Redflow

Redflow Logo

Redflow Limited, a publicly-listed Australian company (ASX: RFX), produces small 10kWh zinc-bromine flow batteries that tolerate daily hard work in harsh conditions. Marketed as ZCell and ZBM2, Redflow batteries are designed for high cycle-rate, long time-base stationary energy storage applications in the residential, commercial & industrial and telecommunications sectors, and are scalable from a single battery installation through to grid-scale deployments. Redflow batteries are sold, installed and maintained by an international network of energy system integrators. Redflow’s smart, self-protecting batteries offer unique advantages including secure remote management, 100 per cent daily depth of discharge, tolerance of high ambient temperatures, a simple recycling path, no propensity for thermal runaway and sustained energy delivery throughout their operating life.

 

Redflow Managing Director and CEO Tim HarrisAustralian energy storage company Redflow Limited (ASX: RFX) has secured preferred supplier status with Soul Energy to provide batteries for the first of a number of expected infrastructure projects throughout Australasia.

Headquartered in New Zealand, Soul Energy is a green energy systems integrator providing technology infrastructure solutions in New Zealand, Australia and the South Pacific. Its services include design, manufacturing, installation, support and monitoring systems.  Partnering with Redflow has enabled Soul Energy to focus on key verticals, including telecommunications, utilities, agriculture and commercial as well as off-grid communities.

The total potential requirement for the first customer is as many as 200 Redflow batteries, likely to commence with an initial small order as early as June 2019. Following this customer awarding the head contract to Soul Energy, Redflow will finalise commercial battery supply terms which will include project staging and delivery schedules. The financial implications of the opportunity for Redflow will become apparent after these details are settled.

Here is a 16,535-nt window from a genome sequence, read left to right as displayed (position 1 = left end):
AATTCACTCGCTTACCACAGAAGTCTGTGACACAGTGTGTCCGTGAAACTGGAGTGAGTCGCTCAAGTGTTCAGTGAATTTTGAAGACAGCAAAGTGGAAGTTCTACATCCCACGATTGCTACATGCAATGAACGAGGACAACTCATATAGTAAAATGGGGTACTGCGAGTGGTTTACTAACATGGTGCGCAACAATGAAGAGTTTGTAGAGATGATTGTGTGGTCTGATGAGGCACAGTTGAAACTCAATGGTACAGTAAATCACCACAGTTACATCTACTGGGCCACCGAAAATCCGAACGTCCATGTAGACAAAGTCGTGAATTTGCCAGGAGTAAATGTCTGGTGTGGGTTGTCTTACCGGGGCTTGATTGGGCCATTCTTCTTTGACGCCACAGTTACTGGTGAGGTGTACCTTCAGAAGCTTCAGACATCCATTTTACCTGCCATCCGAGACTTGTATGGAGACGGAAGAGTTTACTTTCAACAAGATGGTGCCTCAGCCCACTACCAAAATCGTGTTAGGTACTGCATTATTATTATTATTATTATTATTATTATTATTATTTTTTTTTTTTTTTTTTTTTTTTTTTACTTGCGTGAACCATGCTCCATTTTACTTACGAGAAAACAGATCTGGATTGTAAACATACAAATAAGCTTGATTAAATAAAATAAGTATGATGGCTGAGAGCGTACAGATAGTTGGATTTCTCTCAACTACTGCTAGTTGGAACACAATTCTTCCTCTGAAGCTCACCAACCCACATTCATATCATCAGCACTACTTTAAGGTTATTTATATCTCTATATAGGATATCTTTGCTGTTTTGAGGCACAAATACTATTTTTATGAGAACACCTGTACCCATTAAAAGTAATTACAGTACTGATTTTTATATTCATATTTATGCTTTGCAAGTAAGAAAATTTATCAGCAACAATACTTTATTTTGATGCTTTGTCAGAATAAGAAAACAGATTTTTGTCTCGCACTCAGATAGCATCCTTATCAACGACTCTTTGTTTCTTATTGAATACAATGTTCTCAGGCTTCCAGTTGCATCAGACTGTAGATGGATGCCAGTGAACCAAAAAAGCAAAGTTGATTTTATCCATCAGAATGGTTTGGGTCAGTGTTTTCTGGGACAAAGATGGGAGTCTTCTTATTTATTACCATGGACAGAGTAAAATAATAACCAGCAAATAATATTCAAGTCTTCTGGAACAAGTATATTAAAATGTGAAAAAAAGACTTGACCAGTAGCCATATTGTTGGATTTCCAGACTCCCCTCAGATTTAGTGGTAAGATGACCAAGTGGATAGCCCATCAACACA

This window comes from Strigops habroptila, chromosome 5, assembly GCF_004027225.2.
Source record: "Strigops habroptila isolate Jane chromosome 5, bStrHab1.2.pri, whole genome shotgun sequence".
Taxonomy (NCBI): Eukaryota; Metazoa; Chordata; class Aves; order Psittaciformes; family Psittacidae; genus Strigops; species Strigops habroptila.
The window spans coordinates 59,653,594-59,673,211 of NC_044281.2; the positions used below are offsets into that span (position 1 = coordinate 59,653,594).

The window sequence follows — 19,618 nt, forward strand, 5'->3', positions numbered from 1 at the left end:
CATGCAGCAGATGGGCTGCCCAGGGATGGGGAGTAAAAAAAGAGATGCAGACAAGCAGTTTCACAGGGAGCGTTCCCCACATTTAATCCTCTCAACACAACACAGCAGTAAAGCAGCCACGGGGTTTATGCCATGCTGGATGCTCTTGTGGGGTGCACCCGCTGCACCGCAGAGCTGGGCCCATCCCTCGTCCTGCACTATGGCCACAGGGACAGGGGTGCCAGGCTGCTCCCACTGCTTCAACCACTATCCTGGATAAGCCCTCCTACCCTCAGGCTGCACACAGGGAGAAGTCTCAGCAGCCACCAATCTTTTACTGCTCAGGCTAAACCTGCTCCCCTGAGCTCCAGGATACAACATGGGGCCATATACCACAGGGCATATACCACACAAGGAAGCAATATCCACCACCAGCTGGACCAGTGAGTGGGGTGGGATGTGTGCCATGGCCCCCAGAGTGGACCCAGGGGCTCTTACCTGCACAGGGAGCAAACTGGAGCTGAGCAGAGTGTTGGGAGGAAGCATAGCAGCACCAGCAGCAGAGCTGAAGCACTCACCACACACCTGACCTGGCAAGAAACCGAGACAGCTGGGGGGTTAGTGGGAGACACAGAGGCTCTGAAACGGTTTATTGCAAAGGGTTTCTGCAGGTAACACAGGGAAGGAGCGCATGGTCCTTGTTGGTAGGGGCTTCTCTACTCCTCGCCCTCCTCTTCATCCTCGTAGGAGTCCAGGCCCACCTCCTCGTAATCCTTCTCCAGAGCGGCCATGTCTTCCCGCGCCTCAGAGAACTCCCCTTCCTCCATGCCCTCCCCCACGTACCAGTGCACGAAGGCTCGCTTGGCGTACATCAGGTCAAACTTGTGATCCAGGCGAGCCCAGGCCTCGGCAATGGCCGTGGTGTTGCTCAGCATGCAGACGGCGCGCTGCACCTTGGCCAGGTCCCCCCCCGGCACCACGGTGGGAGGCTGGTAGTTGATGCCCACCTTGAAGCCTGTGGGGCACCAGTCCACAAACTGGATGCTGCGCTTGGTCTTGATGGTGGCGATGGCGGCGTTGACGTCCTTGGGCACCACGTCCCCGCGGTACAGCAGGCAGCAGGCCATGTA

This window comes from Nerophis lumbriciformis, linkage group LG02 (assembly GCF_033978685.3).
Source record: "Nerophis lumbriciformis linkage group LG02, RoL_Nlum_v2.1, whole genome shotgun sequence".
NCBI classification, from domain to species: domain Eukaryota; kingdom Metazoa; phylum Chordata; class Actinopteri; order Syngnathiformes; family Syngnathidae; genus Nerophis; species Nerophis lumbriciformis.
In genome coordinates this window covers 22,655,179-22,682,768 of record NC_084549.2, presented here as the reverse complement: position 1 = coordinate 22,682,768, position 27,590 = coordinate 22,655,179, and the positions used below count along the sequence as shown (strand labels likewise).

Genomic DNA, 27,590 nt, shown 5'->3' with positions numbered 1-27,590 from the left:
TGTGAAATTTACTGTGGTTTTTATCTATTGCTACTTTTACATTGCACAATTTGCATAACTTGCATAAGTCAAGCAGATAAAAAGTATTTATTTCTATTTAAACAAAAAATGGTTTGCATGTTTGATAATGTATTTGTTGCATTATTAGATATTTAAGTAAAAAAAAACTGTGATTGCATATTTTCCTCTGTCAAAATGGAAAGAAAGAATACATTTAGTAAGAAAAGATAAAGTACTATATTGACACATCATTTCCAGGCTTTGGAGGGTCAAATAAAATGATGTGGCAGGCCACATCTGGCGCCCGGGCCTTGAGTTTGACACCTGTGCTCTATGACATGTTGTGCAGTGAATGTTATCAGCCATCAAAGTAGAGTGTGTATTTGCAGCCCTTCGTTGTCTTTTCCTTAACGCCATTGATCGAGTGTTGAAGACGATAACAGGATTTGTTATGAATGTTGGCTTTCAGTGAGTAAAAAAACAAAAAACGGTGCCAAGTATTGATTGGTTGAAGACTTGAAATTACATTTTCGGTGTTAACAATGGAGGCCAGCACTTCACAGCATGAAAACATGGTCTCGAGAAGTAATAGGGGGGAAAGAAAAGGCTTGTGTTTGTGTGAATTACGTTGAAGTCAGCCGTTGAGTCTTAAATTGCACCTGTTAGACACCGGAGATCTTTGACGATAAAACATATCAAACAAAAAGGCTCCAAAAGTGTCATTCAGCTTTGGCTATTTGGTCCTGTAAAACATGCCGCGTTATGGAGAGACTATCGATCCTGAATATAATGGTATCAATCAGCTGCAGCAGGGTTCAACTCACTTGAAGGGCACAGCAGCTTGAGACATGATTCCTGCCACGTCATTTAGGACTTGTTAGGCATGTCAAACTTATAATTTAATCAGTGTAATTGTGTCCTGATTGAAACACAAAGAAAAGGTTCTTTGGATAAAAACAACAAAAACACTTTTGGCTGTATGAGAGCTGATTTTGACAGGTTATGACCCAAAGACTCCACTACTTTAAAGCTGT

Redflow CEO Tim Harris

Australian energy storage technology company Redflow Limited (ASX: RFX) is pleased to announce that it has signed a collaboration agreement with Chinese zinc-bromine flow battery company ZbestPower Co., Ltd, to supply a large scale (100kwh) Redflow battery energy storage solution for a demonstration project for a key smart grid project in China.

The Redflow deployment will be part of the Haidong Transportation Group’s Smart Grid Project in Qinghai Province, which is recognised as a key market in China’s shift to a low carbon renewable energy future. Sponsored by the China National Energy Bureau, this Smart Grid Project consists of a 66KW solar PV parking carport, 18 EV fast charging points, 1MWH energy storage system and smart energy management system. The energy storage system will allow the Haidong Transportation Group to charge its electric vehicles with renewable energy and energy at the lowest price from the grid, and analyse various energy storage technologies. ZbestPower is managing the entire project.

Under the Collaboration Agreement, Redflow and ZbestPower have agreed to develop a large scale battery storage solution to meet critical project milestones set by Haidong Transportation Group, demonstrate the technical and economic viability of the Redflow system over the duration of the demonstration and collaborate on leveraging the Redflow system for commercial opportunities in China.

Thailand Energy Minister Dr Siri Jirapongphan with Redflow batteries at Ban Pha DanThailand Energy Minister Dr Siri Jirapongphan with Redflow batteries at Ban Pha DanRedflow ZBM2 zinc-bromine flow batteries are now storing solar energy to provide a reliable power supply for a remote village in mountainous northern Thailand that has long lacked electricity.

In a project backed by the Thai Government, the village of Ban Pha Dan in Lamphun province is using solar cells to harvest energy and a high-performance hybrid battery system, including ZBM2s, to store energy for a village microgrid that is separated from the national electricity distribution network.

Ban Pha Dan, 70km south of the northern Thai city of Chiang Mai, is a small village that has lacked access to electricity because it is surrounded by a wildlife reserve where power poles are forbidden. This microgrid project was initiated by Thailand’s Energy Ministry and the Renewable Energy for Sustainable Association with financial support from the Energy Conservation Promotion Fund.

Thailand’s Energy Minister Dr Siri Jirapongphan visited Ban Pha Dan to inspect the new microgrid and energy storage system in mid-January. Later that month, the Thailand National Energy Policy Council, chaired by Prime Minister Prayut Chan-o-cha, approved Thailand’s Power Development Plan, which prioritises the development of renewable energy sources for the period 2018-2037. Dr Jirapongphan said that non-fossil energy would account for 35 per cent of total capacity by 2037.